Cineworld Group plc, the second-largest cinema chain in the world and owner of Regal Cinemas and Picturehouse, is preparing to file for bankruptcy.
According to a report from The Wall Street Journal, the London-based chain that owns 9,518 screens across 790 sites in 10 countries has contacted lawyers from Kirkland & Ellis LLP and consultants from AlixPartners to file for bankruptcy, risking around 28,000 jobs.
According to statements regarding the financial year ending April 2022, Cineworld Group plc have amassed a debt of £4billion, the company blaming the COVID-19 shutdowns of cinemas in the UK and abroad, as well as a less-than-stellar post-lockdown blockbuster line-up, as the key reasons for their dramatic decline.
The company, which owns Cineworld Cinemas and Picturehouse in the UK, as well as Regal Cinemas in the United States, has in recent years been ordered by courts to pay settlements amassing almost £1billion in total (according to Sky News) – £141million to disgruntled Regal shareholders; £720million after refusing to complete its takeover of Canada’s Cineplex chain as the pandemic struck.
The Cineworld Group bought Regal in 2017 for $3.6billion (around £3billion), and bought independent cinema chain Picturehouse in 2012 for £47.3million.
Cinemas were closed across the UK for almost a year during the COVID-19 lockdowns, with a brief re-opening occurring in the summer and Autumn of 2020 when the box office recorded its lowest figures in decades owing to a low number of theatrical releases and even fewer marquee blockbusters. In the US, cinemas were forced to close for even longer in some states as governments attempted to restrict the effects of the pandemic.
The box office made a strong return of sorts in the latter months of 2021, with releases like No Time to Die ($774million), Venom: Let There Be Carnage ($507million) and particularly Spider-Man: No Way Home ($1.9billion) amassing astronomical totals that had many declaring the successful return of the theatrical experience. Despite massive successes across 2022, such as The Batman ($771million), Doctor Strange in the Multiverse of Madness ($955million) and Top Gun: Maverick ($1.38billion), the box office is still yet to recover to where it was pre-pandemic, the average of 2022 releases in the UK, North America and worldwide still lacking behind the figures from 2019.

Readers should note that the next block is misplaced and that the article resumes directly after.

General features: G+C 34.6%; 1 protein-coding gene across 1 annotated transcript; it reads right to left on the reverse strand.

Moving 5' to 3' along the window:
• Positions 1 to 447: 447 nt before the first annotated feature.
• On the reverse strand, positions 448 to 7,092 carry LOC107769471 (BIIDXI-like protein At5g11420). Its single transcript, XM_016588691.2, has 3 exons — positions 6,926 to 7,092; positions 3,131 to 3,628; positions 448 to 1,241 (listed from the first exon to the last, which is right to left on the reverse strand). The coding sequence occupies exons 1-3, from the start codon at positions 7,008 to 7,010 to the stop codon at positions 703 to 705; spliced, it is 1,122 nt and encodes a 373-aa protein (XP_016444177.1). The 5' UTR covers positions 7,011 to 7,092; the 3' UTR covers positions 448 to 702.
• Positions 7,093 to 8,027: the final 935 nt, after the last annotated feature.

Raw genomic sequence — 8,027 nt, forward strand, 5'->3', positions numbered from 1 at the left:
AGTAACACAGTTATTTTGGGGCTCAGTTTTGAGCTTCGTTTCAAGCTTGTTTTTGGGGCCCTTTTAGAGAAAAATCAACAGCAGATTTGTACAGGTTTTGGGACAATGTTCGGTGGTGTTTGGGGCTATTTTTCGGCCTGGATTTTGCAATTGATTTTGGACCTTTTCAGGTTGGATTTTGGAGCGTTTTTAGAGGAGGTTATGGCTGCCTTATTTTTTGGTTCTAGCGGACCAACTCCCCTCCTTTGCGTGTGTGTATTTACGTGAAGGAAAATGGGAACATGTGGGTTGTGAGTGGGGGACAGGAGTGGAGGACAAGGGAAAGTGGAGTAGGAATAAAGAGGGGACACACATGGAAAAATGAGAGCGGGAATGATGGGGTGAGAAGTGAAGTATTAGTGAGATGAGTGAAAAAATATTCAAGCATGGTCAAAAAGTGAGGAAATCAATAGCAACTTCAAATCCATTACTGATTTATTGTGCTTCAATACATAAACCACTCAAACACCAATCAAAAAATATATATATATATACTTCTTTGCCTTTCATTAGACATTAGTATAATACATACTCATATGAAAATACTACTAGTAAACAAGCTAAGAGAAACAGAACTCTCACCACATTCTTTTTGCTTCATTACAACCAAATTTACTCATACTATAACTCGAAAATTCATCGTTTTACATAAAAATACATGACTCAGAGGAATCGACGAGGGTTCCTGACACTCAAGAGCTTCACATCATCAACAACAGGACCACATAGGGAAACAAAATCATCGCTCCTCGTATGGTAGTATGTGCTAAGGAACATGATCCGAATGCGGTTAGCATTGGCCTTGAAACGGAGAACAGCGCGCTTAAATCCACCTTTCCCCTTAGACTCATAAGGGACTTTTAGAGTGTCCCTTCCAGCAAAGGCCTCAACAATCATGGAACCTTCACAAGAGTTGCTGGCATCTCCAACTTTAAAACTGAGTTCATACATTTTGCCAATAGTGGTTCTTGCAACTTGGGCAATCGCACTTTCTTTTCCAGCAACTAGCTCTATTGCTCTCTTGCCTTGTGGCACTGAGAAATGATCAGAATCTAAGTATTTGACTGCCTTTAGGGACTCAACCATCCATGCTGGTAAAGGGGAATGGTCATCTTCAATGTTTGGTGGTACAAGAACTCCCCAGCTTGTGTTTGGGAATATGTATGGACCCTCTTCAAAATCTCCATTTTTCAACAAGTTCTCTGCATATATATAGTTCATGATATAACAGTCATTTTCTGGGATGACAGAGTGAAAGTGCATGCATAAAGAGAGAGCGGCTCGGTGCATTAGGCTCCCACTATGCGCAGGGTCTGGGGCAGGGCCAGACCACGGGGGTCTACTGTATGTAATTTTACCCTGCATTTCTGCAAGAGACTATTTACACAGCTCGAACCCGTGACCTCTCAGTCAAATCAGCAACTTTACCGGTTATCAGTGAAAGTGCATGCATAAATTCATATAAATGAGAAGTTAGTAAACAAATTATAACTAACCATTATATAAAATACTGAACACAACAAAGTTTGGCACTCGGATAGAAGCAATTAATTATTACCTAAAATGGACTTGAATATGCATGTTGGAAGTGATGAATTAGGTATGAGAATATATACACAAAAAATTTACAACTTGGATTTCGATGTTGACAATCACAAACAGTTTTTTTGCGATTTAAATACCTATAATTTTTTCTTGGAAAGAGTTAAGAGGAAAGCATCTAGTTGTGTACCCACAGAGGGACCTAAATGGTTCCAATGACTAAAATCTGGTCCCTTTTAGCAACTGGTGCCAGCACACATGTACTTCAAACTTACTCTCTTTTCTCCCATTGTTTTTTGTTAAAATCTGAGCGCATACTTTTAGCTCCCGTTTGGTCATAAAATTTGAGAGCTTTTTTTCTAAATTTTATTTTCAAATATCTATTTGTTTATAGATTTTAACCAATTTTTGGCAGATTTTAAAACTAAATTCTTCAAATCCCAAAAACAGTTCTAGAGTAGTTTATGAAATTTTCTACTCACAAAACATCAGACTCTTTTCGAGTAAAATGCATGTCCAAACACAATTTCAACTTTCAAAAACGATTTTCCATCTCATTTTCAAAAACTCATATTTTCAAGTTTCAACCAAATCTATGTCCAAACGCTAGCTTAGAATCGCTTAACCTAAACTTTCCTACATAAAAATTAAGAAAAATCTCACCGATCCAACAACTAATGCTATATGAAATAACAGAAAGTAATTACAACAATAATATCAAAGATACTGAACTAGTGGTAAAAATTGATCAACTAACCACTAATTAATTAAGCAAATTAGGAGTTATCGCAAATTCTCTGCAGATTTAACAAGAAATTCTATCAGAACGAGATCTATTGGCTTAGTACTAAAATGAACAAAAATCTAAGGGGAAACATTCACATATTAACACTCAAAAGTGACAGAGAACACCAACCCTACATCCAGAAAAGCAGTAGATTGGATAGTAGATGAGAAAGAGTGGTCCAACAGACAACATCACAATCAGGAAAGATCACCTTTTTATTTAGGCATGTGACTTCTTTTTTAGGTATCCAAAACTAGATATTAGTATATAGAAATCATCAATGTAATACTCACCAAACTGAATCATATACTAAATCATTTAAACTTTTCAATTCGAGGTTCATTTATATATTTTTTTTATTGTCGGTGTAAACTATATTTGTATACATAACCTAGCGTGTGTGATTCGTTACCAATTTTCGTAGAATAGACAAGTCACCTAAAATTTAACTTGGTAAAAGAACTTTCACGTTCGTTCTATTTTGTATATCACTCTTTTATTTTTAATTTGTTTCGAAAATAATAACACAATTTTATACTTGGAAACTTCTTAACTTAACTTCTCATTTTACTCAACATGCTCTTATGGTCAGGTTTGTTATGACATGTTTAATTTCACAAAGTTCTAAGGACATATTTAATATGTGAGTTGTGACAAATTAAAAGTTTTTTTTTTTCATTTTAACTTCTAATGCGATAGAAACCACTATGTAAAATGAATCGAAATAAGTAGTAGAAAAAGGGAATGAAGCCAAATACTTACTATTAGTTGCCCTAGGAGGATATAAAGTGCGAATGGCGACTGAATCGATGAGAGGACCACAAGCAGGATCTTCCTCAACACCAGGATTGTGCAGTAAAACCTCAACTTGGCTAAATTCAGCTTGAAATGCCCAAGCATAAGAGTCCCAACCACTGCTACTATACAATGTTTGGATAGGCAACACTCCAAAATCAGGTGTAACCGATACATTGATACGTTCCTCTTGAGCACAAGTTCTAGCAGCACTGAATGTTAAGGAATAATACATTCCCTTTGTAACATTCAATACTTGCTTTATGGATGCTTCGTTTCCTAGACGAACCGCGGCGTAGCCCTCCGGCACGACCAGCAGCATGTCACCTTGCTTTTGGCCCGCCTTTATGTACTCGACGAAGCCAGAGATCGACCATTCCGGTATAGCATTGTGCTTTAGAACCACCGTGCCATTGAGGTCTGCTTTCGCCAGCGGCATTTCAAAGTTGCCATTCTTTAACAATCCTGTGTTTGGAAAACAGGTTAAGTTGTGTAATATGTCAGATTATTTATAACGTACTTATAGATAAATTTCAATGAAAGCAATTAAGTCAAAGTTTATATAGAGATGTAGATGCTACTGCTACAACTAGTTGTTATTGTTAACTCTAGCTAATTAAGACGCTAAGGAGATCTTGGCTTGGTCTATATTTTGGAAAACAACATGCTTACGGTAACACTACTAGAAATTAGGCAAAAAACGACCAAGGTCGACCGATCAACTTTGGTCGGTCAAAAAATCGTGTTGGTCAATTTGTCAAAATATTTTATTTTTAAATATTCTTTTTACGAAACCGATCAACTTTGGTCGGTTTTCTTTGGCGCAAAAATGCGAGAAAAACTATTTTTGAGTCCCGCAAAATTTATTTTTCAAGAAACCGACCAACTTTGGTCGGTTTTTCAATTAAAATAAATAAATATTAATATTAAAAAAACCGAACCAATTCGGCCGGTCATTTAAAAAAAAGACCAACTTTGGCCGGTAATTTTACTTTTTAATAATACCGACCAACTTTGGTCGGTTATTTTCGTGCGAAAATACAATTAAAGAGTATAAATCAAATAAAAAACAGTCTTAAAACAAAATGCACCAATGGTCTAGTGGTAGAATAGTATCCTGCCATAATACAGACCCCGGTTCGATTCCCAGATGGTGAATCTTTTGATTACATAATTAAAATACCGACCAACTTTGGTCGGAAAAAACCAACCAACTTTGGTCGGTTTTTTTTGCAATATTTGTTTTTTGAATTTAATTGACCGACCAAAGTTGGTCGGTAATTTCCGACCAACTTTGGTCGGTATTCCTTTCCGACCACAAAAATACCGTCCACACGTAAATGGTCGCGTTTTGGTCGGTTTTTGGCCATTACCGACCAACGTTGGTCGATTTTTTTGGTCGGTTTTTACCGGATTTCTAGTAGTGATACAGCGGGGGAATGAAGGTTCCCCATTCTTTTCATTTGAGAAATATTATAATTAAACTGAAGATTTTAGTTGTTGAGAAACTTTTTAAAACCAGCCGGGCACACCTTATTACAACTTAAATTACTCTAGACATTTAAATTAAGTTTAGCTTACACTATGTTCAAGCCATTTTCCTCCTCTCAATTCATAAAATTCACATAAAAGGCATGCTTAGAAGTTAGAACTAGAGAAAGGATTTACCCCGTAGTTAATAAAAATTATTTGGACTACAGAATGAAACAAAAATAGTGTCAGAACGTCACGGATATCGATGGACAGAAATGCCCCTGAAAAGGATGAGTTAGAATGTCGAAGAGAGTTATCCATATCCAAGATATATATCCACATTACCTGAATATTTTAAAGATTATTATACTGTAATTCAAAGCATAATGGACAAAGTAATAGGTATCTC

The biggest drop-offs in attendances have come via screenings for smaller and often independent films, the likes of which ordinarily have an important role to play in the market as smaller earners that can fill smaller screens. Similarly, family films have suffered in the post-pandemic landscape with Ghostbusters: Afterlife and Minions: The Rise of Gru being notable exceptions that prove the new rule, the likes of Disney Pixar’s Lightyear even struggling to break even during its box office run. Family films were often strong mid-week earners, especially during the holidays, and often invited the profitable family market that would purchase confectionery (an important profits factor for any cinema or cinema chain).
Another factor that can be considered to have contributed to the downfall of one of the institutions of the theatrical experience is the change in direction each of the major film studios decided to take as the lockdown closures struck. Many studios, most notably Warner Bros and Walt Disney Pictures, reduced the theatrical window (the period in which a film will be exclusive to cinemas before being sold digitally, put onto streaming, etc.) rather dramatically, in some cases leaving as little as 45 days between theatrical release and streaming debut. In the height of the pandemic, many releases were day-and-date, meaning they were released on streaming and in cinemas on the same day.
Furthermore, governmental aid for the arts and entertainment industries in the UK and North America were considered by industry experts to be too small, the film industry as a whole (from creation to exhibition) being overlooked even within this category of funding.
Lastly, the theatrical releases of major blockbusters were delayed by many studios until after the pandemic, and as such a number of potentially monumental releases have been pushed further and further back, Paramount’s Tom Cruise-starrer Mission: Impossible 7 being delayed all the way until 2023 despite having an initial 2020 release date.
One of the key benefactors of a strong film-going territory, Cineworld Group plc will no doubt leave a ginormous hole in the landscape of film and film exhibition in the UK and beyond. Their coming bankruptcy, and the resulting job losses, could have a catastrophic domino effect on the film industry, on our pockets as streaming service prices rocket in response, and on our wider culture as people are left without work during one of the most testing financial eras in history.
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